Exploration Completion Scoping

Day 143 Week 21 Q2 Wednesday, May 24, 2023

Okay, so you love to explore, me too. And when faced with exploring the next thing or completing the previously begun project, there can be an internal tug of war. We all have it. It is the equivalent of a writer historically crumbling up the paper and tossing it to begin writing a new version. Somehow deleting a file is not as satisfying as crumbling up a paper to me. It must be a generational thing.

Now having lived long enough to have crumbled the paper and deleted the file, or tossed out the circuit I was designing or deleted the code I was writing, I have experienced multiple domains worth of not completing and restarting. But there comes a time, and many times, when you no longer have the luxury of starting anew. There are deadlines and deliverables, and they do not care so much about your desire to keep exploring and to keep restarting.

This is when a plan is called for. The level of detail required varies enormously depending on the project. This is the step very many people either leave out or do unconsciously come into sharp focus, or rather, it had better if your plan is to be useful. It is scoping time!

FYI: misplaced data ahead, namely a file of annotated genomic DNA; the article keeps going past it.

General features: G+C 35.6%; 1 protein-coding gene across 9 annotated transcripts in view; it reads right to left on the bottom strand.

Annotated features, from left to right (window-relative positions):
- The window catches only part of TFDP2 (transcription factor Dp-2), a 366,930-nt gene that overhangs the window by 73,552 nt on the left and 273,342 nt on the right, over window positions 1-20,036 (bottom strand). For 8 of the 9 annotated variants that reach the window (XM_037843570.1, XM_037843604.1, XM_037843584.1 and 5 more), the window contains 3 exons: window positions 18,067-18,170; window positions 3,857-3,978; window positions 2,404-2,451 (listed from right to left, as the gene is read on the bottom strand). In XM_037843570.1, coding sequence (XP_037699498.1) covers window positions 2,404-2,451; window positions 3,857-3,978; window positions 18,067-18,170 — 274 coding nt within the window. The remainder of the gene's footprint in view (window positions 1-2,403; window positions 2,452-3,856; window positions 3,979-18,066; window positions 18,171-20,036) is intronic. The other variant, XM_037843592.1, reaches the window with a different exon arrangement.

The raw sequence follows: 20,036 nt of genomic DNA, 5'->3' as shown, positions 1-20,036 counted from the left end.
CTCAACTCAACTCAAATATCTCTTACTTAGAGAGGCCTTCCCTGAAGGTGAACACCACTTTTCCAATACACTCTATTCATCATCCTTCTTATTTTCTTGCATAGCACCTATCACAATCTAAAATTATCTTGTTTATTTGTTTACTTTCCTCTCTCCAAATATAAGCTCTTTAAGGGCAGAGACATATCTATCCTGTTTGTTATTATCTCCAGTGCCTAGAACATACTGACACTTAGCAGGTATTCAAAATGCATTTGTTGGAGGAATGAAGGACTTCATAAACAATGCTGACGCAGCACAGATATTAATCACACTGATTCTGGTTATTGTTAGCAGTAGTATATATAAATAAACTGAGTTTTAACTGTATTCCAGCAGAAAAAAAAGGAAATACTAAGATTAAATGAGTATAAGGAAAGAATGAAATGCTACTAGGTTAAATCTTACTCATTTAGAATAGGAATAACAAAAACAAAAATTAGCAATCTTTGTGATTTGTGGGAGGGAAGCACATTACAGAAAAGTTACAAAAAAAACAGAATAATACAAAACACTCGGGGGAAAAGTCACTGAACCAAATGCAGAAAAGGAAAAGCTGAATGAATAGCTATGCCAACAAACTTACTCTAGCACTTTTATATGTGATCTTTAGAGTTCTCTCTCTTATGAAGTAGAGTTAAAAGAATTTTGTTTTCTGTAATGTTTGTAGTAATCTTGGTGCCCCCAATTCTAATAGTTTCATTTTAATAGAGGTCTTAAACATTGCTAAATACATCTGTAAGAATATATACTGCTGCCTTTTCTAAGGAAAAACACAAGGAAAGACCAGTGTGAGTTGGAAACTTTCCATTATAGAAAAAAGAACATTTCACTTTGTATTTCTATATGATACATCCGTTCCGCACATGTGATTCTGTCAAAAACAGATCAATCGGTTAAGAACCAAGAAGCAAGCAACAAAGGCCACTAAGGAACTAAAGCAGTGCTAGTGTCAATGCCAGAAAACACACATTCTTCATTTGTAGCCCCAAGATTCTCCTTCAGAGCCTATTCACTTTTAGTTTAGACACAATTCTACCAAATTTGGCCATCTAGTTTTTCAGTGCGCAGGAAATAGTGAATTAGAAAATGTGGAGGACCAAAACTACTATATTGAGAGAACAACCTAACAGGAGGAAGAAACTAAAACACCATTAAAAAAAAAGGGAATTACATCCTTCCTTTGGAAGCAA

How can you make a plan without having a scope? Oh, people do it all the time, even those of us who should no better from personal experience what happens without a conscious scope. Sometimes the client gets mad, or the contractor gets screwed. Sometimes budget overruns kill the project. Sometimes the changing schedule can cause you to lose an opportunity because the key people have to leave or the seasons change. 

There are infinite failure modes due to not having scoped what you are doing. Sometimes you just dive in and begin doing things until they are done, which is one way to work. It can work extremely well when there is only one person involved, but scoping is very helpful and demanding when there is a team, even a team of two.

What do I mean by scoping? How about getting your arms around a project? Being able to know enough about it to make a plan. How about beginning with the two largest constraints, time and money?

How much of each do you have? Are you young and rich, old and poor, or somewhere in-between? This is where most of us find ourselves. We know there is almost always a finite amount of time and money. Is this a million-dollar project or a hundred-dollar project? Do you have three years or three days?   Usually somewhere in between. 

Try to write down what you intend to accomplish, how long it will take, and how much you will have to spend. And when things change, as they always do for any creative project, you can consciously tell that the scope has to change.